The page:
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Saturday, January 12, 2013

"Just Kids", the bipolar memories of Patti Smith

Just Kids- Patti Smith

I had really high expectation with this one. The spectacular reviews, (National Book Award included) and my appreciation for the author (she's Michael Stipe's muse and close friend, and although I'm just an occasional fan of her music, she's a legend that I would love to see live). Guess I was hoping for a memorable book, something in between Dylan's "Chronicles" and Mark Oliver Everett's "Things the Grandchildren Should Now". Unfortunately, all I can say is that "Just Kids" has been a disappointment.

There's a bipolarity on "Just Kids". As an autobiography of the beginnings of a rock icon might not be ground shaking, but it does has a lot of strength and points of interests. Mainly because it reveals a young, vulnerable Patti Smith coming to New York to fight for her dreams, but really looking to find herself, on a time when she didn't know what she wanted to be. That, together with the incredibly intense and really intimate depiction of her relationship with Robert Mapplethorpe, would made the book a must read without a doubt. Friend, shelter, colleague, artist partner, lover... Patti Smith allows the reader to adventure into her most intimate feelings, not afraid of showing none of them were yet fully formed as individuals when they met, needing each other to grew up together, as artists and persons. That honesty goes beyond any labelling, its pure, like Smith and Mapplethorpe's relation. That's really rare to find.  Impossible to have a better title than "Just Kids".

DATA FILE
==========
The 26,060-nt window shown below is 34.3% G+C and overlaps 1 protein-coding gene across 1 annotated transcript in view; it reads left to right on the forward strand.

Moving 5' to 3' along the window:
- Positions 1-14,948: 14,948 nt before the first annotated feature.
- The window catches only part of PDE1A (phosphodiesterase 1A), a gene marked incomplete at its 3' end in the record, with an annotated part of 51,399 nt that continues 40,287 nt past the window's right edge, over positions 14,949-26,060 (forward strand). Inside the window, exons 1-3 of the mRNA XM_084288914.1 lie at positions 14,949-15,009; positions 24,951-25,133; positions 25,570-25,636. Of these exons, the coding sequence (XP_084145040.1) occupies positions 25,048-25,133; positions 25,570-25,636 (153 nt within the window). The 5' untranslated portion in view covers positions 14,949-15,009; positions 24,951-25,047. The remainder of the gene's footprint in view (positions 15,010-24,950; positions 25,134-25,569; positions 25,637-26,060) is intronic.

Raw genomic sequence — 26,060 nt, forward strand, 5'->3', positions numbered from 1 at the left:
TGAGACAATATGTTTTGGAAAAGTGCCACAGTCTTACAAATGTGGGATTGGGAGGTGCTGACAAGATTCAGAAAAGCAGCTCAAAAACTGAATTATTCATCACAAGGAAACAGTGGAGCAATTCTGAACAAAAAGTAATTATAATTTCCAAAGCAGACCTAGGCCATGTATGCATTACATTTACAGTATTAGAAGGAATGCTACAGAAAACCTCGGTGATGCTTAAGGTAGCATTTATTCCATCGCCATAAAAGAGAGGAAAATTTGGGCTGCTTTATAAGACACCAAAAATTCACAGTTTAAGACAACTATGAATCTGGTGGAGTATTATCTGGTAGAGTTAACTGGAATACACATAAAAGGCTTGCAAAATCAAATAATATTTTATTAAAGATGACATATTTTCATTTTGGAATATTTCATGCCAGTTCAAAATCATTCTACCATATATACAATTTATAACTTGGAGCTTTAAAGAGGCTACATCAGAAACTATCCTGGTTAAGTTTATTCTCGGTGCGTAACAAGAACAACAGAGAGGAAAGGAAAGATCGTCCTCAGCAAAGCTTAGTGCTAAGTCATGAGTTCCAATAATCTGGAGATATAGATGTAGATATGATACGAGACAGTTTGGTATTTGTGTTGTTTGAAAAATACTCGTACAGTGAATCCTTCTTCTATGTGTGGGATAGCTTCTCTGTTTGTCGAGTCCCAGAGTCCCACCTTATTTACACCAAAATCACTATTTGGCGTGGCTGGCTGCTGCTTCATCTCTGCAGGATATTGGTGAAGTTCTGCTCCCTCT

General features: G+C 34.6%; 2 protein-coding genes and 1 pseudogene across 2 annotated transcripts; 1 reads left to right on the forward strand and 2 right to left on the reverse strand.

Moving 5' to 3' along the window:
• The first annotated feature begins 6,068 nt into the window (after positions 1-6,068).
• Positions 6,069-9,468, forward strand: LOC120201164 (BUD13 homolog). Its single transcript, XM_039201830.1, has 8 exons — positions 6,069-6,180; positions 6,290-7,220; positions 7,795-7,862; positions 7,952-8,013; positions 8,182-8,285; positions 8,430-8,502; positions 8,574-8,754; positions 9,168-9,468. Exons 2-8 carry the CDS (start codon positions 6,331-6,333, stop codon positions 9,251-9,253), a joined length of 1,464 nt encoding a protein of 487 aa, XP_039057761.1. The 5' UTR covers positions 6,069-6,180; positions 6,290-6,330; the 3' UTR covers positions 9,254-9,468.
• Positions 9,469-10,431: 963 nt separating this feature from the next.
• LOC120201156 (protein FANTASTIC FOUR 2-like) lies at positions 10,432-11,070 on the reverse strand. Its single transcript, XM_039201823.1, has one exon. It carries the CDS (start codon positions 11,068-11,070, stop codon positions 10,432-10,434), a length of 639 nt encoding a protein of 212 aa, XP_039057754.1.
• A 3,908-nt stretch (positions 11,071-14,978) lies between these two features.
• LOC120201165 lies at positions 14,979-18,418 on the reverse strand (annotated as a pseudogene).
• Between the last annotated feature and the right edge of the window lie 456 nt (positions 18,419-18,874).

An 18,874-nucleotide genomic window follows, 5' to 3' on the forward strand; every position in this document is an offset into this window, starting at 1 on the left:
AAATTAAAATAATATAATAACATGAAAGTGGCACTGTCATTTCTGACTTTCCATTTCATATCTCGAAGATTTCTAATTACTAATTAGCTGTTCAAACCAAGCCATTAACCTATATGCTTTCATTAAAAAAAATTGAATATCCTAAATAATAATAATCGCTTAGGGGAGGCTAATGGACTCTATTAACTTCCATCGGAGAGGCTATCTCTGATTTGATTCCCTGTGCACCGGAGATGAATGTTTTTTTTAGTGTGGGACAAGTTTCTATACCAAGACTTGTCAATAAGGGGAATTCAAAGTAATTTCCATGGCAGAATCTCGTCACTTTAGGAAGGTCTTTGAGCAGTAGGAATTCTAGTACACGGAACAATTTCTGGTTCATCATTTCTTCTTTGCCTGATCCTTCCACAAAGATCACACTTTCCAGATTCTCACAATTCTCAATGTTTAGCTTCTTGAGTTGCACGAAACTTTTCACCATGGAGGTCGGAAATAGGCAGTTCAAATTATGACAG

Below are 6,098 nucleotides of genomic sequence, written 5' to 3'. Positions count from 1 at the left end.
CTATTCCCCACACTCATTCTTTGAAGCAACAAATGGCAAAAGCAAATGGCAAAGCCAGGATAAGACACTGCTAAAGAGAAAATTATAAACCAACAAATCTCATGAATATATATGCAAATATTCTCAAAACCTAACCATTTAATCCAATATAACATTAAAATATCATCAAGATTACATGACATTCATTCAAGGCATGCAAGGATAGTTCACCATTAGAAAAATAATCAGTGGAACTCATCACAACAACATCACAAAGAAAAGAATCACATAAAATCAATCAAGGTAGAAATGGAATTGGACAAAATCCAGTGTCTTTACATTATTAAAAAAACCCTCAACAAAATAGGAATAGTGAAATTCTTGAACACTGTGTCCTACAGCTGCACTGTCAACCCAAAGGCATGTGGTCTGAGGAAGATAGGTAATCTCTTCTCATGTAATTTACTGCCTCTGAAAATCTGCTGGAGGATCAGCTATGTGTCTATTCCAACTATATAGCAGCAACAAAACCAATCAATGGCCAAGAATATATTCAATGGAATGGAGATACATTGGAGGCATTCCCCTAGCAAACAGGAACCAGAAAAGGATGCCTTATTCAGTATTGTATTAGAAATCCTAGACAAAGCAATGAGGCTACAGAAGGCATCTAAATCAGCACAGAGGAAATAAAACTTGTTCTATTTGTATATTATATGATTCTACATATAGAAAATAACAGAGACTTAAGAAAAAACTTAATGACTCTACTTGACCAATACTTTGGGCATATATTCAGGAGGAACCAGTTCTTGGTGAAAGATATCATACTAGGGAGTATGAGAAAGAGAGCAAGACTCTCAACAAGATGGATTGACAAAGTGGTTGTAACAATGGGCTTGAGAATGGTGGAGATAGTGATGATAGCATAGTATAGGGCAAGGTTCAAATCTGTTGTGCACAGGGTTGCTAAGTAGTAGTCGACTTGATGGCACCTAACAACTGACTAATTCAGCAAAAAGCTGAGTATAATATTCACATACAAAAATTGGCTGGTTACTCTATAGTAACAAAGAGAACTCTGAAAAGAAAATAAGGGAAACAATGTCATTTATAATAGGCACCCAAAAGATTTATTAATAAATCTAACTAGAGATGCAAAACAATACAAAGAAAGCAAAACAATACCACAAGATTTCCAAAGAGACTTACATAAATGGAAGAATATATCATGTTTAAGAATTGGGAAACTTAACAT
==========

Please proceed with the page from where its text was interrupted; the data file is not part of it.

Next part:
Judging by the previous paragraph, I realise "Just Kids" had the potential of being one of the best music biographies I've ever read. But it is not. And sadly, the only responsible is Patti Smith alone. I'm afraid to write that, but I believe this is a case of... seriously flat, poor writing. Unending name dropping, with anecdotes that doesn't add much to the story except showing how many "important people" she met back then, and a constant self-laudatory "artistry" that becomes seriously annoying because is never connected with the real, flesh and bones world. She transforms her reality, a starving young, confused but ambitious couple in a cliche: the starving, tortured artists.

That's why I wrote before the book seems to be bipolar. All the insight, honesty and interest on the Mapplethorpe-Smith relation, with some other few moments (mostly when she recalls or goes back home) disappears or are seriously ruined by the cliches among which she builds her image (and Mapplethorpe) of unique artists. The fact I consider Patti Smith a genuine, remarkable artist only makes it more painful. To make it more clear: repeating endlessly how much you love Rimbaud doesn't make you an artist. Or describing with full detail every single piece of clothing you wore. That's superficial and, at least for me, irritating.

Intense and remarkable at times, but also frustrating and shallow. A two-sided, failed memories as a whole.

SCORE: 5,5/10

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